SCOTUS to Decide If Ban on Scandalous Trademarks Is Unconstitutional

Cooley Alert
January 8, 2019

On January 4, 2019, the Supreme Court of the United States agreed to hear the United States Patent and Trademark Office's ("USPTO") appeal of In re Brunetti, 877 F.3d 1330 (Fed. Cir. 2017). In taking this case, it appears that the Supreme Court intends to decide whether the bar on registration of "immoral" and "scandalous" trademarks is an unconstitutional violation of the Free Speech Clause of the First Amendment. The Supreme Court struck down as unconstitutional a similar bar on registration of "disparaging" trademarks last year.


In re Brunetti involves the trademark "FUCT" for clothing. Erik Brunetti, founder of the lifestyle and clothing brand FUCT, first sought to register the FUCT mark in 2011, but the USPTO denied his registration because the mark is a "vulgar term." Current trademark law – in particular, Lanham Act Section 2(a), 15 U.S.C. 1052(a) – holds that "immoral" or "scandalous" matter cannot be registered as a trademark. Brunetti appealed to the Trademark Trial and Appeal Board ("TTAB"), but the TTAB affirmed the USPTO. Brunetti then appealed the TTAB's decision to the Federal Circuit.

While Brunetti's Federal Circuit appeal was pending, the Supreme Court decided Matal v. Tam, 137 S. Ct. 1744 (2017), which involved a related section of trademark law barring registration of "disparaging" marks. The Supreme Court found that prohibiting registration of "disparaging" marks violated the First Amendment's Free Speech Clause.

In light of Tam, the Federal Circuit held in In re Brunetti that, like the bar on disparaging marks, the bar on scandalous marks is an unconstitutional restriction on free speech. The USPTO appealed the Federal Circuit’s decision.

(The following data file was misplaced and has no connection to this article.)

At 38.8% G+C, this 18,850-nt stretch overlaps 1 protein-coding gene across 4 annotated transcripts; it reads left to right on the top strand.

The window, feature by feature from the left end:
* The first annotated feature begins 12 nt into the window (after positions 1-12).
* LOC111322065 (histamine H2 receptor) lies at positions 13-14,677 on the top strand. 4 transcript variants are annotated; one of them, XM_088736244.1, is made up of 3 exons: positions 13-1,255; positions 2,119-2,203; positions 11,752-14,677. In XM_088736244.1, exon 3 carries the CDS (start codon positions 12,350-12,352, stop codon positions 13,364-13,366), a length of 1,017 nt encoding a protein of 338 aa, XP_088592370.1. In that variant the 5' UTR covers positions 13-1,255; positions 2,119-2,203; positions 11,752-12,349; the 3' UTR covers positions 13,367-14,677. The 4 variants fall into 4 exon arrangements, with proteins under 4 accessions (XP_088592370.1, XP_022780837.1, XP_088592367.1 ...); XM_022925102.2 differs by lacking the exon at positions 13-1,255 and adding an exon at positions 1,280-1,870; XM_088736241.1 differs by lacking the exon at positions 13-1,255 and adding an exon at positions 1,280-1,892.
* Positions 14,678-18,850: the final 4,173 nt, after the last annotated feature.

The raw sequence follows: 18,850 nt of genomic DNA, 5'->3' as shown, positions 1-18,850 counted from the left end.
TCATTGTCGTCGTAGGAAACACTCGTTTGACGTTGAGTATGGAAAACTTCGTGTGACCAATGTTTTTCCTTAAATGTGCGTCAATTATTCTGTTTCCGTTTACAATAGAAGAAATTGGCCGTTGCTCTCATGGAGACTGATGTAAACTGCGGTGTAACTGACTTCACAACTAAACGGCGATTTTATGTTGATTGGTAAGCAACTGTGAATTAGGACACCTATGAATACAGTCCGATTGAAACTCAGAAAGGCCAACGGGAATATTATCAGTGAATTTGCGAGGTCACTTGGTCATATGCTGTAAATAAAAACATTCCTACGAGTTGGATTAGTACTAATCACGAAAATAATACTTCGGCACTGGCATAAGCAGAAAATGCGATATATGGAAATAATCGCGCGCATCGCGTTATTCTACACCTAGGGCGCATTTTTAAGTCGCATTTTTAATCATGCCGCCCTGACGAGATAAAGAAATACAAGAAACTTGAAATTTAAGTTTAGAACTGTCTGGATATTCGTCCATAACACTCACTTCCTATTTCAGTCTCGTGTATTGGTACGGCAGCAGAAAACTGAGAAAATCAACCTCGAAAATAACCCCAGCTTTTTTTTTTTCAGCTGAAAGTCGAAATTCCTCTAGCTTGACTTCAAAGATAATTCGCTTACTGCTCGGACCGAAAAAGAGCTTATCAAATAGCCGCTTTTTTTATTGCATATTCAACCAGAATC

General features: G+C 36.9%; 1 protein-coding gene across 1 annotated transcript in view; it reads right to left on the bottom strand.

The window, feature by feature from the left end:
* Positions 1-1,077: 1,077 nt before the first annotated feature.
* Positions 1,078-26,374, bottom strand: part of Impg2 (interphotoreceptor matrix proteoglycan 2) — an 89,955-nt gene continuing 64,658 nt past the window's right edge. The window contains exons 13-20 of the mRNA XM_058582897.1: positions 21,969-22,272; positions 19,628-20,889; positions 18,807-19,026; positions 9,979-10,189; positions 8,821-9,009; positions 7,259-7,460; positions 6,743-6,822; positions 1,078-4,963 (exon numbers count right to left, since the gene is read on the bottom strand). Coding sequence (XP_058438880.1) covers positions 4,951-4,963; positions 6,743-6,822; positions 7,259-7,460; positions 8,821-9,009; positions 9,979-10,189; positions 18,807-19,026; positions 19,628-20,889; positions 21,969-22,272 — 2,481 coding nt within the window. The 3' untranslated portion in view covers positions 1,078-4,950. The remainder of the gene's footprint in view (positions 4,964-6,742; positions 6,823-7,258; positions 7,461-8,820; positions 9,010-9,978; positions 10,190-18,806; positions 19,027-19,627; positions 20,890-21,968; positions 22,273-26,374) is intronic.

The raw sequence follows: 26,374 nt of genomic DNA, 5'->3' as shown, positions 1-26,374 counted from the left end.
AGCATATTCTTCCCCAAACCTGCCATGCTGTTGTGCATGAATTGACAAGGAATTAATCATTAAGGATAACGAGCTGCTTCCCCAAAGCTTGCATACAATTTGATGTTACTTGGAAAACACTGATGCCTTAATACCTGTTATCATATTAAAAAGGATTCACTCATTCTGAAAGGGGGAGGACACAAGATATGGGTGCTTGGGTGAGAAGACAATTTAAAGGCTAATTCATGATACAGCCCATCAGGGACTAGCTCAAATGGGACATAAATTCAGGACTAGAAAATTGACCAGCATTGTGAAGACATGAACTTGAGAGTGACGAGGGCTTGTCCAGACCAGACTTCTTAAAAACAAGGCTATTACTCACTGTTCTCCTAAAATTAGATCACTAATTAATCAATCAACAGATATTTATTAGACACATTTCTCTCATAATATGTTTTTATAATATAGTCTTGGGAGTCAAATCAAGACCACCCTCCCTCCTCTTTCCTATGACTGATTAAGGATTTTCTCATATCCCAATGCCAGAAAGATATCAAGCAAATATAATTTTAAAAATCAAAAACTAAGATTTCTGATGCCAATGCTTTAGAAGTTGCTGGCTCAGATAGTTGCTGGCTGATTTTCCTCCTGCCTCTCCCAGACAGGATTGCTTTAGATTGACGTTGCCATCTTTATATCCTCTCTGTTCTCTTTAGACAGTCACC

The Supreme Court's decision to hear In re Brunetti comes as somewhat of a surprise, as many members of the legal community thought that Tam settled the issue, and that the bars on registration for both "disparaging" and "scandalous" marks were equally unconstitutional. In its appeal to the Supreme Court, however, the USPTO argued that the Tam decision left open a number of key issues. Brunetti agreed that the Supreme Court should hear the case due to outstanding questions left by Tam.

Key takeaways

The Supreme Court's decision to hear the case affects businesses with pending trademark applications, as the USPTO has suspended any arguably "immoral" or "scandalous" trademark applications until In re Brunetti is decided. A decision for Brunetti will allow businesses that now use such marks without registration to apply to the USPTO for protection.

Also, just as commentators predicted that the decision in Tam could lead to a wave of new, "disparaging" trademark applications, a decision finding the scandalous clause unconstitutional could encourage businesses to roll out new brands that capitalize on shock value.

Finally, a ruling striking the clause could open the door to First Amendment challenges to other arguably "speech-based" parts of the trademark law, like the ban on marks that are likely to dilute the distinctiveness of others' marks by "tarnishment."

The Supreme Court will likely hear the case in April, and will likely rule by the end of June.

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